Alexander's Goal: A Bipartisan Model That Will Work More Than Once

The HELP panel chairman teamed up with Democrats to pass education reform unanimously. Can he do it again on another bill?

HELP Committee Chairman Lamar Alexander (Chet Susslin)

As mem­bers of the Health, Edu­ca­tion, Labor, and Pen­sions Com­mit­tee chat­ted with staff and one an­oth­er, a steady chor­us of “ayes” rang out as the com­mit­tee voted on an edu­ca­tion-re­form bill that had been months in the mak­ing.

Com­plet­ing a reau­thor­iz­a­tion of the No Child Left Be­hind Act for the first time in sev­en years had been a goal of Chair­man Lamar Al­ex­an­der’s when he took the job at the be­gin­ning of the year. And al­though the Ten­ness­ee Re­pub­lic­an had taken painstak­ing meas­ures to make sure it would have broad bi­par­tis­an sup­port, Al­ex­an­der was still heartened to see that the bill’s sup­port­ers ranged from Rand Paul and Tim Scott on the right to Bernie Sanders and Eliza­beth War­ren on the left.

The clerk called out the vote count: Des­pite the odds against it, the bill had passed the com­mit­tee un­an­im­ously 22-0. Emo­tion flashed mo­ment­ar­ily across Al­ex­an­der’s face be­fore he re­sumed busi­ness.

“When you got a com­mit­tee chair­man who gets choked up by de­liv­er­ing a un­an­im­ous vote rather than by tor­tur­ing the oth­er side, that’s a pretty good sign,” said Sen. Shel­don White­house, re­call­ing the com­mit­tee vote in an in­ter­view.

At a time when Con­gress is of­ten char­ac­ter­ized by par­tis­an grid­lock, the bill’s ori­gins stem back to a meet­ing in Feb­ru­ary between Al­ex­an­der and rank­ing mem­ber Patty Mur­ray. Mur­ray sug­ges­ted they work to­geth­er on a draft of the edu­ca­tion bill, and the chair­man de­cided to heed his Demo­crat­ic coun­ter­part’s ad­vice.

The meet­ing not only paved the way for the Every Child Achieves Act to make it un­an­im­ously through com­mit­tee and then pass the Sen­ate in an 81-17 vote, but it also set the tone for the way the com­mit­tee works on nearly everything un­der Al­ex­an­der’s lead­er­ship.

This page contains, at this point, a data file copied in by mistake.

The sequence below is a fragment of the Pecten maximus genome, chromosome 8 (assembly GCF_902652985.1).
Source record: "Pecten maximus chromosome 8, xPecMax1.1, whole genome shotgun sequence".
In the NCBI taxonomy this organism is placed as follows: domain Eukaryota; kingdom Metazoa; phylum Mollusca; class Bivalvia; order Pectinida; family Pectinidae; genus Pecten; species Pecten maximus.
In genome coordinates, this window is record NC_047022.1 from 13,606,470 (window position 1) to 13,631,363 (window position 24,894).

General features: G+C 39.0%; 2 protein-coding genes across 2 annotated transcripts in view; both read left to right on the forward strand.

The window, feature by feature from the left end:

“We’ve learned to work to­geth­er, trust one an­oth­er, un­der­stand that we have some pretty big dif­fer­ences some­times, but we put those to the side and work on what we can agree on,” Al­ex­an­der said in an in­ter­view with Na­tion­al Journ­al in­side his Sen­ate of­fice.

When Al­ex­an­der be­came chair­man, it wasn’t dif­fi­cult to identi­fy what the com­mit­tee should tackle first. The No Child Left Be­hind Act, passed in 2001, had ex­pired in 2007, and none of the three pri­or Con­gresses had been able to come to­geth­er to re­form it. “It’s be­come an un­work­able law,” Al­ex­an­der said, “It’s really an in­tol­er­able situ­ation.”

But this Con­gress’s re­form ef­forts didn’t bode any bet­ter at their on­set. Ini­tially, Al­ex­an­der had sug­ges­ted a bill draft, but Mur­ray and her fel­low Demo­crats were un­happy that he seemed to be mov­ing for­ward without their in­put.

The two then had a private meet­ing, with the out­come be­ing that they would both work on a new draft and then present that one to mem­bers. Look­ing back, Al­ex­an­der sees this as the most im­port­ant part of the en­tire reau­thor­iz­a­tion pro­cess.

“I thought about the fact that we had not suc­ceeded in the last three Con­gresses on fix­ing No Child Left Be­hind, so I said, ‘OK, I’ll take your ad­vice,’” he said. “And it turned out to be good ad­vice.”

The next step is for the House and Sen­ate to go to con­fer­ence, and Al­ex­an­der hopes the bill be­comes law be­fore the end of the year.

The chair­man sees bi­par­tis­an­ship as the key to the com­mit­tee’s le­gis­lat­ive suc­cess, and he hopes to rep­lic­ate the Every Child Achieves Act style with his next two pri­or­it­ies: high­er edu­ca­tion and med­ic­al in­nov­a­tion re­form.